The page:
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I congratulated students because almost all of the RSA assignment was done: the red balls have been turned to blue. I also was cutting up my twinned bits to put them in the randomizer -- an effort to construct a one-time pad. I then asked Ms. Wu to discuss how she had "broken" RSA. She won a prize.

I remarked that we had done binary conversion and arithmetic last
time. Today we would do a *provably totally secure* method of
encryption. I wrote the addition and multiplication tables mod 2,
mentioning this was binary arithmetic without carries. I identified 0
and 1 as off and on, and also indicated that 0 and 1 were true and
false. I even mentioned Leibniz and attempting to arithmetize
philosophy via symbolic logic. The tables for addition and
multiplication I identified as "exclusive or" and "and". I tried to
indicate their logical meanings.

Then I discussed "random". I asked people to define the word. My target was to get some idea of what a random bitstream might mean. For example, one suggestion was made to just flip a coin. I replied that many U.S. coins were top heavy, with a bias towards heads. Constructing a random stream of bits was rather difficult in practice. My operational definition of "random" was that neither I nor anyone could predict a bit.

I then discussed the one-time pad, obtained by xoring a message stream with a random stream of bits by the sender, and then decrypting by xoring by the receiver by the same random stream of bits. After a while people were convinced that the description was clear and could be done. They also got convinced that the message would be received (A xor B xor B will always be A). I asked about the security, and we had some discussion, in which I tried to convince people that if they could "guess" a plaintext bit while looking at a cryptotext bit, then they would essentially be able to predict a bit of the random bitstream, contradicting the nature of "random".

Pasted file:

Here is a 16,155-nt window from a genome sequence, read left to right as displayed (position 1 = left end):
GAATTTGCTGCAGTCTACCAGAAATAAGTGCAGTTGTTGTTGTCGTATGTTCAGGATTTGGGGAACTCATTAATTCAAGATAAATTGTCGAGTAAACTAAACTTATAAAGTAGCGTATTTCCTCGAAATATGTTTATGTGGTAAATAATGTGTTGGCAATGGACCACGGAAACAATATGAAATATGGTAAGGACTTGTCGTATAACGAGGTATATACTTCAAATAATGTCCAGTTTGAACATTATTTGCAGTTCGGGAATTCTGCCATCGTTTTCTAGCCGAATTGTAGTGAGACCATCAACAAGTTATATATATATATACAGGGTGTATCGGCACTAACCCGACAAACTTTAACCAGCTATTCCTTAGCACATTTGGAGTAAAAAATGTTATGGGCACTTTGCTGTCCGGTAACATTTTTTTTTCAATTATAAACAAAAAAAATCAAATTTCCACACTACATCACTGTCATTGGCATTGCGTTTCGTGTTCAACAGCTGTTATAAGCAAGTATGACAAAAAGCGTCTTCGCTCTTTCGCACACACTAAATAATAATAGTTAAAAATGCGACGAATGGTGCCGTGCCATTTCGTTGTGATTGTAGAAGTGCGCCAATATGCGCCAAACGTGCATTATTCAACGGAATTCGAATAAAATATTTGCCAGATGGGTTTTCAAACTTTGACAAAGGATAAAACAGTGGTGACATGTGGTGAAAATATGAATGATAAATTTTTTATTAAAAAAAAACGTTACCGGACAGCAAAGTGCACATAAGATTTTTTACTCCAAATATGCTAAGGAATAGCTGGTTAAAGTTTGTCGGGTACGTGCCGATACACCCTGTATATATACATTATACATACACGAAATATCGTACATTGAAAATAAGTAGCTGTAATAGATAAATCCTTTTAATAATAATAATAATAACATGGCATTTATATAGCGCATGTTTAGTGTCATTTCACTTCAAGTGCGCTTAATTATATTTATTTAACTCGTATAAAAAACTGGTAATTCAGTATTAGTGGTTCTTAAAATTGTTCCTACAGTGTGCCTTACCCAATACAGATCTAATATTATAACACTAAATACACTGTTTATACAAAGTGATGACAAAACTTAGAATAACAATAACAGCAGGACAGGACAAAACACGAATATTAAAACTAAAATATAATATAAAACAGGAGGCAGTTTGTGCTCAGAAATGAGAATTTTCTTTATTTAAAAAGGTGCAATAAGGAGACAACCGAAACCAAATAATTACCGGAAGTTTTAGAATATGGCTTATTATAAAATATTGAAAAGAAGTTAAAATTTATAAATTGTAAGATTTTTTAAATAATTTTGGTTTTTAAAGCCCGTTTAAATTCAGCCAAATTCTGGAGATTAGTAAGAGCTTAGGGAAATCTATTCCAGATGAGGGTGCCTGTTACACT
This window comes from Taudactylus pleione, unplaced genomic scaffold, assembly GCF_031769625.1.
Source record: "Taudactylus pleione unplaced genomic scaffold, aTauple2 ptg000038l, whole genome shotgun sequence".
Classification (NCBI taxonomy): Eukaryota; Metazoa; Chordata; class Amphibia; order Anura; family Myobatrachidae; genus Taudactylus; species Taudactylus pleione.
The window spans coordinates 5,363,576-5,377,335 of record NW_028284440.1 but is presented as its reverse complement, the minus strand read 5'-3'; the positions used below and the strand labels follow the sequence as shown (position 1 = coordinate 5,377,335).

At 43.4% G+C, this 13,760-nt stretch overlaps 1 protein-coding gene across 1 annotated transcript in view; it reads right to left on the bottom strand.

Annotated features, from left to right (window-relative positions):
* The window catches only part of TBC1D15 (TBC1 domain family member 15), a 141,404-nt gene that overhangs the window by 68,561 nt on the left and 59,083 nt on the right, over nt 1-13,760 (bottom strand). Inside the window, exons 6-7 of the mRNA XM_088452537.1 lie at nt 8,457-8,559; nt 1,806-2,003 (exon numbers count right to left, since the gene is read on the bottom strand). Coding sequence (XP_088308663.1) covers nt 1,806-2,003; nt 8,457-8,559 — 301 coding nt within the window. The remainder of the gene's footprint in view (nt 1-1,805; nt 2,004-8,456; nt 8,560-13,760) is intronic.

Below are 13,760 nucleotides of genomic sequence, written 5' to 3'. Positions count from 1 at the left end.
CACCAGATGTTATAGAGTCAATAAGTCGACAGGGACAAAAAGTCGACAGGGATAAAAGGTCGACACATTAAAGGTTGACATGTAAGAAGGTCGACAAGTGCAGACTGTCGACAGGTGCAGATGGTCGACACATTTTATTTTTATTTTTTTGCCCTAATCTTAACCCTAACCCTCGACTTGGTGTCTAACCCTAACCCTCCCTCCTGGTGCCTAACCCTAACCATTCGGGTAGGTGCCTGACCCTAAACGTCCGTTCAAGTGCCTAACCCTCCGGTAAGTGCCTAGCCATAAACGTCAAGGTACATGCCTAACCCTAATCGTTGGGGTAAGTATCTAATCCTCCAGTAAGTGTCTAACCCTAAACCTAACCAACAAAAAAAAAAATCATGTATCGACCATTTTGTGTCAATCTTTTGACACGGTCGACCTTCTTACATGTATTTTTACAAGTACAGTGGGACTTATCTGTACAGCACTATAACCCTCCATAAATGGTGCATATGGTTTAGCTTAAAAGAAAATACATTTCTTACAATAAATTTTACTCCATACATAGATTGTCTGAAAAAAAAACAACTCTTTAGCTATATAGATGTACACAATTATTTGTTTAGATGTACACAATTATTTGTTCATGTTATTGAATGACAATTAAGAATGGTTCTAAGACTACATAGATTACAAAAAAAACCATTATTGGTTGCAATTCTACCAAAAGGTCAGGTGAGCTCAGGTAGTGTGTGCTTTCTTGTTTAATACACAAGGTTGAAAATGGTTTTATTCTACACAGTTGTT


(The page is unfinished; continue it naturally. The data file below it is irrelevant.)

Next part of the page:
Then I tried to send a message using the papers I had prepared, but it
was done poorly. I had tried to blindly construct (without anyone
knowing whether there would be a 0 or a 1) a stream of bits. I had
done this by typing two 0's on pieces of paper, and two 1's, putting
these papers in a bag, drawing them out at random, and then pasting
the two halves in order on different lists. Then I would have had one
team xor a a "message" bitstream, announce it publicly, and have
another team decode it by xoring again. See **[PDF|PS|TeX]** and **[PDF|PS|TeX]**. But it didn't work out too
well physically.

I mentioned that for highly secure applications, "natural processes" were used to create random bitstreams, and that then CD's were used to exchange them. I remarked that sending bitstreams like this was very cumbersome but that it is usual to employ older (more dependable?) technology.

I described Venona, a case of Russians spying in the U.S. during the 1940's and 50's (information available at the NSA museum web site). The spies used one-time pads and about 2200 messages were sent. Some (2 or 3%) were deciphered (how is this possible for an "unbreakable" encryption scheme?) and arrests followed. So next week we'll discuss how the one-time pad can be broken in practice.

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